The murder of Theo van Gogh
When I first heard that Theo van Gogh, great-great-grandson of the brother of my favorite artist, Vincent van Gogh, was murdered, I was as sad as I would be in hearing about any murder. As more details have drifted across the proverbial pond, I have become more and more outraged at the deafening silence in our media over this hate crime. For those who have not yet heard, van Gogh was murdered because he created a short film titled "Submission", which was about the mistreatment of Muslim women.
Here's what the BBC news website says about van Gogh's film:
Submission may have only been a 10-minute English-language short, but it caused uproar in his home country when it was broadcast at the end of August.The film definitely pushes some buttons. For the full article, click here
The outcry centered on the stories of four Muslim women who were beaten, raped and forced into marriage, and were asking for Allah's help.
It becomes apparent that their chadors and gowns are transparent and their half-naked bodies are visible through their dress.
On their bodies are written Koranic verses describing the permitted physical punishments for women who "misbehave".
You can watch the film here. I'm curious to hear what you think.
According to the BBC, Theo had been described as the Dutch Michael Moore. I suppose that could be a compliment or an insult depending on which side of the fence you sit on. The man was no saint. He was an equal opportunity offender to be sure. From Human events
Van Gogh was a well-known gadfly; he had attacked Jewish and Christians with enough vehemence to elicit formal complaints. But after Submission came death threats. Van Gogh, in the eyes of many Dutch Muslims, had blasphemed Islam -- an offense that brought the death penalty.
Drudge has an article posted today that discusses Hollywood's silence on van Gogh's death. It was written by Pat Sajak (yes, THAT Pat Sajak), and is well worth the read. Here's a snippet, with the link to the full story following...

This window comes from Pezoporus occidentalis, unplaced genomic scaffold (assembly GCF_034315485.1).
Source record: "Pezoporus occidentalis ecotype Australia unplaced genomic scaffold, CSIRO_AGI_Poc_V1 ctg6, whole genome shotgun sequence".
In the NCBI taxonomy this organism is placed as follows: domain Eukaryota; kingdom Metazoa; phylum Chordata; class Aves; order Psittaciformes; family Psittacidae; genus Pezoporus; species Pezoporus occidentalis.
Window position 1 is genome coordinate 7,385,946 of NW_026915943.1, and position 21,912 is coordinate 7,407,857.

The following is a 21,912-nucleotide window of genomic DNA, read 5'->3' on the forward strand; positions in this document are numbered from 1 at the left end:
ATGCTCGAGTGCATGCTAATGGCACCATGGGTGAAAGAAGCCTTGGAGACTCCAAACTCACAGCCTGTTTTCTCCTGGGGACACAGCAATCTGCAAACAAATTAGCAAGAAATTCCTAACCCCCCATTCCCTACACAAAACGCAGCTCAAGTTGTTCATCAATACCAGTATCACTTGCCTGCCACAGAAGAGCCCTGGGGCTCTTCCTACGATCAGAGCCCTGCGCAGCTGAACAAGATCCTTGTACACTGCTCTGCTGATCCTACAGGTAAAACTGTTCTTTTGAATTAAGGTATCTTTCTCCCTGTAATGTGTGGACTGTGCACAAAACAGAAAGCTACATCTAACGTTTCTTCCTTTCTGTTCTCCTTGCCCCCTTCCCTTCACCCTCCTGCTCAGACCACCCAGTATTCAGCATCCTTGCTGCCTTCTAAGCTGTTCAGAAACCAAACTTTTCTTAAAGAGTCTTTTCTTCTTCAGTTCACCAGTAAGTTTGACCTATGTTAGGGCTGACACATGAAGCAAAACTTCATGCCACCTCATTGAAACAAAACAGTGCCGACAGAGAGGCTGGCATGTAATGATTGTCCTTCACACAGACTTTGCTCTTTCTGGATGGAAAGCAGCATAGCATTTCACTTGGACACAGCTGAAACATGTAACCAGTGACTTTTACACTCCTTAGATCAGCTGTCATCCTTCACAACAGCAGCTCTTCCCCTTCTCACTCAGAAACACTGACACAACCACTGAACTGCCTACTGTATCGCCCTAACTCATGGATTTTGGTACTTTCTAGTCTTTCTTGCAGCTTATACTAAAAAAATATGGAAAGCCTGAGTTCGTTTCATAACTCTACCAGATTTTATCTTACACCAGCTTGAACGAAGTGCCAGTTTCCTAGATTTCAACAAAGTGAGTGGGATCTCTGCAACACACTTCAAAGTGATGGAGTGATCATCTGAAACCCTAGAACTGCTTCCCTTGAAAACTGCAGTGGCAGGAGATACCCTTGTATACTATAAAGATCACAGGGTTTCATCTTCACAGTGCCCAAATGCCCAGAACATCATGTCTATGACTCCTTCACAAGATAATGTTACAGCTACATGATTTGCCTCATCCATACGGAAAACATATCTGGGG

A Hush Over Hollywoodfor the entire Sajak article, go here
by Pat SajakPosted Nov 30, 2004
Picture this: Somewhere in the world, a filmmaker creates a short documentary that chronicles what he perceives as the excesses of anti-abortion activists. An anti-abortion zealot reacts to the film by killing the filmmaker in broad daylight and stabbing anti-abortion tracts onto his body. How does the Hollywood community react to this atrocity? Would there be angry protests? Candlelight vigils? Outraged letters and columns and articles? Awards named in honor of their fallen comrade? Demands for justice? Calls for protection of artistic freedom? It's a pretty safe bet that there would be all of the above and much more. And all of the anger would be absolutely justified.
So I'm trying to understand the nearly universal lack of outrage coming from Hollywood over the brutal murder of Dutch director, Theo van Gogh, who was shot on the morning of November 2, while bicycling through the streets of Amsterdam. The killer then stabbed his chest with one knife and slit his throat with another.
The presumed murderer, a Dutch-born dual Moroccan-Dutch citizen, attached a 5-page note to van Gogh's body with a knife. In it, he threatened jihad against the West in general, and specifically against five prominent Dutch political figures. Van Gogh's crime? He created a short film highly critical of the treatment of women in Islamic societies. So, again I ask, where is the outrage from Hollywood's creative community? I mean, talk about a violation of the right of free speech!
I'm with Pat, but I'd take it further. Where is the outrage, not just from Hollywood, but across the board. Where are the protests and the wailing and crying and beating of the breasticals? Are we silent because the man offended pretty much everyone? If this had been our Michael Moore and not the Dutch Michael Moore, would the reaction be different?